In Fallon v. Mercy Catholic Medical Center of Southeastern Pennsylvania, No. 16-3573 (3d Cir. December 14, 2017), the Third Circuit Court of Appeals (which covers Pennsylvania) found no religious discrimination against an employee who was fired for refusing to get a flu shot. The employee worked for a hospital that required all employees to get a flu shot. As a reasonable accommodation for religious reasons, the hospital allowed employees to avoid the flu shot, and wear protective masks instead. In Fallon, the employee sought the religious exemption. The hospital refused to give an exemption to the employee, who stated that he opposed the flu vaccine because he believed that it did more harm than good.
When the employee continued to refuse to get a flu shot, the hospital fired him, and the employee brought a claim for religious discrimination under Title VII of the Civil Rights Act. Under Title VII, employers are required to make reasonable accommodations for employees’ sincerely-held religious beliefs. Religion under Title VII encompasses more than just traditional religions. To establish religious discrimination under Title VII, the employee must show, among other things, that he holds a sincere religious belief, which was the basis for his termination.
Here, the court did not question whether the employee’s belief was sincerely held, but instead examined whether the employee’s beliefs amounted to a religion. Under the law, to be considered “religious,” a belief must occupy the same place in the life of the exemption seeker as an orthodox belief in God holds in the life of someone clearly qualified for the religious exemption. The Third Circuit has stated that religion first “addresses fundamental and ultimate questions having to do with deep and imponderable matters.” It has further stated that religion consists of a belief system, not just an isolated system, and that it often has formal and external signs. Using these standards, the court held that the employee simply was worried about the health effects of the flu vaccine, and that his beliefs were not religious in nature. Accordingly, the hospital had not violated Title VII by firing him for refusing to get a flu shot.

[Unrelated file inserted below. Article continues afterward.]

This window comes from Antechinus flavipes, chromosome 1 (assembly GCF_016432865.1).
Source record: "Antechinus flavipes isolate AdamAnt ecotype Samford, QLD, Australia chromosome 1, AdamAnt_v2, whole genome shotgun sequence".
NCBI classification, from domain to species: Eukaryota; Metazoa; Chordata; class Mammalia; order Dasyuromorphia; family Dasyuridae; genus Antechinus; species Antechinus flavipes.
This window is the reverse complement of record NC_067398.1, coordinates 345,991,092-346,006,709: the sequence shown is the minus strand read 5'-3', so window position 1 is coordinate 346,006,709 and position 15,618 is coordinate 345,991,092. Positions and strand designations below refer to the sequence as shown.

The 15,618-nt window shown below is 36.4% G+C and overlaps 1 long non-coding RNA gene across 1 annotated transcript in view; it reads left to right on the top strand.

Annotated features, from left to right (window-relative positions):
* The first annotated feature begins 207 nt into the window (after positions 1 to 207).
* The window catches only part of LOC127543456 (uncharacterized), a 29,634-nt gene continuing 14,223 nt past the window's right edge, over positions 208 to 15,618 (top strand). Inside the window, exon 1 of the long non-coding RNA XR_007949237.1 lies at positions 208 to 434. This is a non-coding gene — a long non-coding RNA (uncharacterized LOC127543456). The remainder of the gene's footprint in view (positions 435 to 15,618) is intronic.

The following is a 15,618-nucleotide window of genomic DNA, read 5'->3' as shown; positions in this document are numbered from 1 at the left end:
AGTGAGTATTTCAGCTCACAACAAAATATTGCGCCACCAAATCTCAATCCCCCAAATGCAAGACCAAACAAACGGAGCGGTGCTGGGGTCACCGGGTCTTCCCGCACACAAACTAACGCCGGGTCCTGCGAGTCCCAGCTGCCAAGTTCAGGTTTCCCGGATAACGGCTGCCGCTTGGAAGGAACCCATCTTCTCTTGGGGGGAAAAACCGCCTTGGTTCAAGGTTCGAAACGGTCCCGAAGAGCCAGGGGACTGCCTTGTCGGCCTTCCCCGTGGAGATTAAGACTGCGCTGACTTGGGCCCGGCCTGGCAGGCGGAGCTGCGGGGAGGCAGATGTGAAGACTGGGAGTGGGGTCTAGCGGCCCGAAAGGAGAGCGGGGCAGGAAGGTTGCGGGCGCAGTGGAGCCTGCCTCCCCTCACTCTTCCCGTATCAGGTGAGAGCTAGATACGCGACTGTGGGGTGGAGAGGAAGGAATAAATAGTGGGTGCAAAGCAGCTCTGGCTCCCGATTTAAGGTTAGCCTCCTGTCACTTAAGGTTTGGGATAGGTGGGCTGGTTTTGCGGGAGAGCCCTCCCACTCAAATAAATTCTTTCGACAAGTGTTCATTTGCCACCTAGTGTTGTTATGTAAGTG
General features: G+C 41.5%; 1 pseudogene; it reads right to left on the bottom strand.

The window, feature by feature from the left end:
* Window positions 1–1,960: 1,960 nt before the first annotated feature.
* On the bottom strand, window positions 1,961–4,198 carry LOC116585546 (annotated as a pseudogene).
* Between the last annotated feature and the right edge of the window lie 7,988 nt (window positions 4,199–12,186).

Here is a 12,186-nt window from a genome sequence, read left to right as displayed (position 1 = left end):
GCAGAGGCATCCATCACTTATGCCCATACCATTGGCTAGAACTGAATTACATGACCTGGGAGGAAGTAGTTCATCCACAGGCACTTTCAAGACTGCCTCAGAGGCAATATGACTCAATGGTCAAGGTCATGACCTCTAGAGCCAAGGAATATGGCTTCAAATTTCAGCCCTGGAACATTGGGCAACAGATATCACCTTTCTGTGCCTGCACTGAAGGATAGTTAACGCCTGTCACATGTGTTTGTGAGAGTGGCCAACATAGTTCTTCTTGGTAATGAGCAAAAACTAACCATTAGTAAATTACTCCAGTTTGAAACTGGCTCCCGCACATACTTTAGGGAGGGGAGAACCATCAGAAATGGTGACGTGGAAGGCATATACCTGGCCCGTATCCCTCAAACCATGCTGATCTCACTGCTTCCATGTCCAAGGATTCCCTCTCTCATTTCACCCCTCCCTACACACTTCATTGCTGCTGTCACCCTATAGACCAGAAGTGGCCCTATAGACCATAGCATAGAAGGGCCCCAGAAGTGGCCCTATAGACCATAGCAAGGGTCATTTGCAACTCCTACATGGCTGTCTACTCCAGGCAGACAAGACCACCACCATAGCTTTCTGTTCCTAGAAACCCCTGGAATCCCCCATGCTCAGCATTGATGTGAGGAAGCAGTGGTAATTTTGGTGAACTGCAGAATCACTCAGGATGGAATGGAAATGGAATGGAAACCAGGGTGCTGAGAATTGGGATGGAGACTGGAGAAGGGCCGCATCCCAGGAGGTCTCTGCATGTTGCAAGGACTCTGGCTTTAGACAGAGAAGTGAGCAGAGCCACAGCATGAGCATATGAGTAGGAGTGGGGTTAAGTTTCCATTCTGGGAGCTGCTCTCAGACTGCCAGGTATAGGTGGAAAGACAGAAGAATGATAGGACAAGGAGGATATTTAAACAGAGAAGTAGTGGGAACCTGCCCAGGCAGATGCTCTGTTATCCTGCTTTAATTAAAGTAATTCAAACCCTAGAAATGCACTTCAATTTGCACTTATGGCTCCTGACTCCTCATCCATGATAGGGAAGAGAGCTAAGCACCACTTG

What Does This Mean For You? All employers with at least four employees (who therefore are covered by the Pennsylvania Human Relations Act) have the obligation to make reasonable accommodations for religious beliefs. Generally, it is not necessary to examine closely whether an employee who requests a religious accommodation is entitled to it, and the employer’s focus should be on whether the requested accommodation is reasonable. However, there may be occasions where the employee’s beliefs do not amount to a religion under the legal definition of religion in these circumstances.
If you have any questions or concerns about this update, or any other employment or labor law questions, please contact S. Whitney Rahman at email@example.com or (717) 509-7237.